PEARLAND, Texas (KTRK) -- A federal civil rights lawsuit was filed Sunday against Pearland ISD, school discipline clerk Helen Day, head principal Tony Barcelona, and teacher Jeanette Peterson after they drew on a student's head with a permanent marker in May 2019.
According to the lawsuit, Barcelona told seventh-grader Juelz Trice his haircut did not adhere with the dress code and told him to go to Day's office, where she showed him a copy of the Pearland dress code.
Barcelona then allegedly said Juelz would be put in In-School Suspension unless his fade haircut line design was immediately colored.
That's when Day took a black Sharpie and used it to color Juelz's scalp without his consent, the lawsuit says. It also claims that Peterson walked in during the incident and Day asked her if she would continue coloring the student's hair, which she allegedly did.
Barcelona, Day and Peterson laughed as the coloring occurred, the boy's family alleges.
Pearland ISD changed their dress code hairstyle policy in the wake of the incident.
Despite public outcry after the incident, the assistant principal was installed as head principal where Juelz is now in the eighth grade.
After several attempts by Juelz's parents and their lawyer to resolve the issues with no response, the plaintiffs initiated the instant litigation for training and compensation.
"He came over and said, 'You have two options: You can either go to (in-school suspension) or color it in,'" said Juelz. "Everyone was coming up to me. It was like the talk of the school that day and the day after."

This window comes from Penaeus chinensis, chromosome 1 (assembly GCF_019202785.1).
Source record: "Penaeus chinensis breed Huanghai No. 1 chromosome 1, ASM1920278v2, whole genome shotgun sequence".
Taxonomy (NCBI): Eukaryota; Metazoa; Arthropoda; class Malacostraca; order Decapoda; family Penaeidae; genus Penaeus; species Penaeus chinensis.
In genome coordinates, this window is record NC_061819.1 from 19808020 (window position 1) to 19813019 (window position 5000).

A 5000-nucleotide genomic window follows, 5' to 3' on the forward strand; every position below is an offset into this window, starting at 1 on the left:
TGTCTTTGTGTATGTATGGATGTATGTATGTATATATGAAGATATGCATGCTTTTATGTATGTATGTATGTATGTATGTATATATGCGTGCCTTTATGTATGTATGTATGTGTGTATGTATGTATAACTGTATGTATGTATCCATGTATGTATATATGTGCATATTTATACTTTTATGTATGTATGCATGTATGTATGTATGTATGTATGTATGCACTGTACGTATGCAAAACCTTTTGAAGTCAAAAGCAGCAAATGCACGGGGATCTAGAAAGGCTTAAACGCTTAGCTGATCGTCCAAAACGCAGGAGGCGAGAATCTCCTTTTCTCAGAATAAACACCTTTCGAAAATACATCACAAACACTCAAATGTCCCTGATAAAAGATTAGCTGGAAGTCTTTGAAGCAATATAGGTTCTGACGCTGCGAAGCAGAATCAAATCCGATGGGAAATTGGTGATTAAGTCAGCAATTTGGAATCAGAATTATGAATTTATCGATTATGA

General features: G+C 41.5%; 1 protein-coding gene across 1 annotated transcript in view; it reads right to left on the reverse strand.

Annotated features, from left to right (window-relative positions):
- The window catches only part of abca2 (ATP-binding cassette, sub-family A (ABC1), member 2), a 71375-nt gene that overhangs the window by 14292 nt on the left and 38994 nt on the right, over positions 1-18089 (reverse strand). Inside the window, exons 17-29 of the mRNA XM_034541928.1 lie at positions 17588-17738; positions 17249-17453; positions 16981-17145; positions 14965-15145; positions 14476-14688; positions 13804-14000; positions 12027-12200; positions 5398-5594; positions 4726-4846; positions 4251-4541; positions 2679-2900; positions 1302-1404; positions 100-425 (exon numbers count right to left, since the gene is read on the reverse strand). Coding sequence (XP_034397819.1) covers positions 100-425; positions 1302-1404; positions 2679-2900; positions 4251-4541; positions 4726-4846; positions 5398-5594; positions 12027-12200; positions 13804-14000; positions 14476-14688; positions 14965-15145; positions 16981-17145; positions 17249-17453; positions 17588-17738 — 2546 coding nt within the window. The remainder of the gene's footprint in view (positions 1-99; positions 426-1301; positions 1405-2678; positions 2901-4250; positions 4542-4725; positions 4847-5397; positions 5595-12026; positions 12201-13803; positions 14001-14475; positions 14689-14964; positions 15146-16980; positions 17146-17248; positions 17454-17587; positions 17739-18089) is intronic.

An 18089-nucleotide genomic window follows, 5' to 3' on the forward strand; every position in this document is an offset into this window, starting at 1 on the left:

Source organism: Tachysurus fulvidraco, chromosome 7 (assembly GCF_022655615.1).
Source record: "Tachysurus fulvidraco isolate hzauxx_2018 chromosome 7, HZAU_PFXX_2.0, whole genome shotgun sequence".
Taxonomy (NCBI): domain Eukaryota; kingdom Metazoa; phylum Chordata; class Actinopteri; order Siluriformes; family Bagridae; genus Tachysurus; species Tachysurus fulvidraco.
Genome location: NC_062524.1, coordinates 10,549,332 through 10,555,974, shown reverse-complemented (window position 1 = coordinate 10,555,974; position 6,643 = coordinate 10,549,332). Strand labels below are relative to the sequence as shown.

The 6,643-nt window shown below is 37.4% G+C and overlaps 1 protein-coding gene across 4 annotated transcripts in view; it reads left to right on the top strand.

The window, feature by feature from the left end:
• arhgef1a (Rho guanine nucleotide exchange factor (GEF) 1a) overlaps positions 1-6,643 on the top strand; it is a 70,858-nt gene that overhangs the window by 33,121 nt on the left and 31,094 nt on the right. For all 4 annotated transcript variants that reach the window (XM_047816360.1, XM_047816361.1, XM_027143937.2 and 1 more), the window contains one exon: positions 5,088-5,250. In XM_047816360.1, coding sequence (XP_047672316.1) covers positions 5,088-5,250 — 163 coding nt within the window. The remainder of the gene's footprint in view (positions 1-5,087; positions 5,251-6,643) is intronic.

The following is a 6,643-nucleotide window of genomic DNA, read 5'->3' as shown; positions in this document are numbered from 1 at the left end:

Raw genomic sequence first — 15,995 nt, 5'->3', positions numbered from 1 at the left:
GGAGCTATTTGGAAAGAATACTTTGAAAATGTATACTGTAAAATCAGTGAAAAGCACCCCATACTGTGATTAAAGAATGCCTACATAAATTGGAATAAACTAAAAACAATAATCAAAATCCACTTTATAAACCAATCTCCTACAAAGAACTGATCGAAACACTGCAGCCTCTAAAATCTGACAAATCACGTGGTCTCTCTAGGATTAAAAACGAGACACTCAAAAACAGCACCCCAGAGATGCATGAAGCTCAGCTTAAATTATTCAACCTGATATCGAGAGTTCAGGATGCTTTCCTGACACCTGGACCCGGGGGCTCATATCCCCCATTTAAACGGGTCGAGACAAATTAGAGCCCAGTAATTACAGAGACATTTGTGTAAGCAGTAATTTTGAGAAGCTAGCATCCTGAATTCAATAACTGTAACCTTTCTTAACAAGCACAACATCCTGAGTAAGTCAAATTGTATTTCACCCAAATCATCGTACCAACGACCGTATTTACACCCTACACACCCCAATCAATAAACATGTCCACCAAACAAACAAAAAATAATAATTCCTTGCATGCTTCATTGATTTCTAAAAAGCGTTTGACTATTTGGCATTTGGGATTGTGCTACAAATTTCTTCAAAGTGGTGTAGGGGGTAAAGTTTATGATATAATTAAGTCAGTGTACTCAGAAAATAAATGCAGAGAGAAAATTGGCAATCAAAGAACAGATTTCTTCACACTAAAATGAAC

Juelz's parents tell ABC13 Eyewitness News they were never notified and didn't know something was wrong until their son told them after school.
"When it first happened, I was very upset because I didn't find out until after he got off the bus and he got into the car and said, 'Look what they did to my head,'" recalled Juelz's mother, Angela Washington.
Pearland ISD issued a statement saying that the practice is not condoned by the district, and does not align with appropriate measures for dress code violations.
The dress code did state that hair must be neat, clean and well groomed. "Extreme hair styles such as carvings, mohawks, spikes, etc. are not allowed." It has since been changed.
It did not, however, list how a situation is handled if a student violates those rules.
In addition to embarrassing Juelz, his father Dante Trice said they could have put his son at medical risk by putting chemicals on open pores.
"It was wide open because he had just got his hair cut the day before, so it was wide open," said Dante. "I'm totally disappointed. Totally disappointed."
Though the incident made him feel uncomfortable, the boy returned to school.
His mom said Peterson did call to share her side of the story.
"They were very apologetic, but it still happened," she said. "You know, for an adult, no one should think that's the correct way to handle a situation."
Peterson was placed on administrative leave after the incident.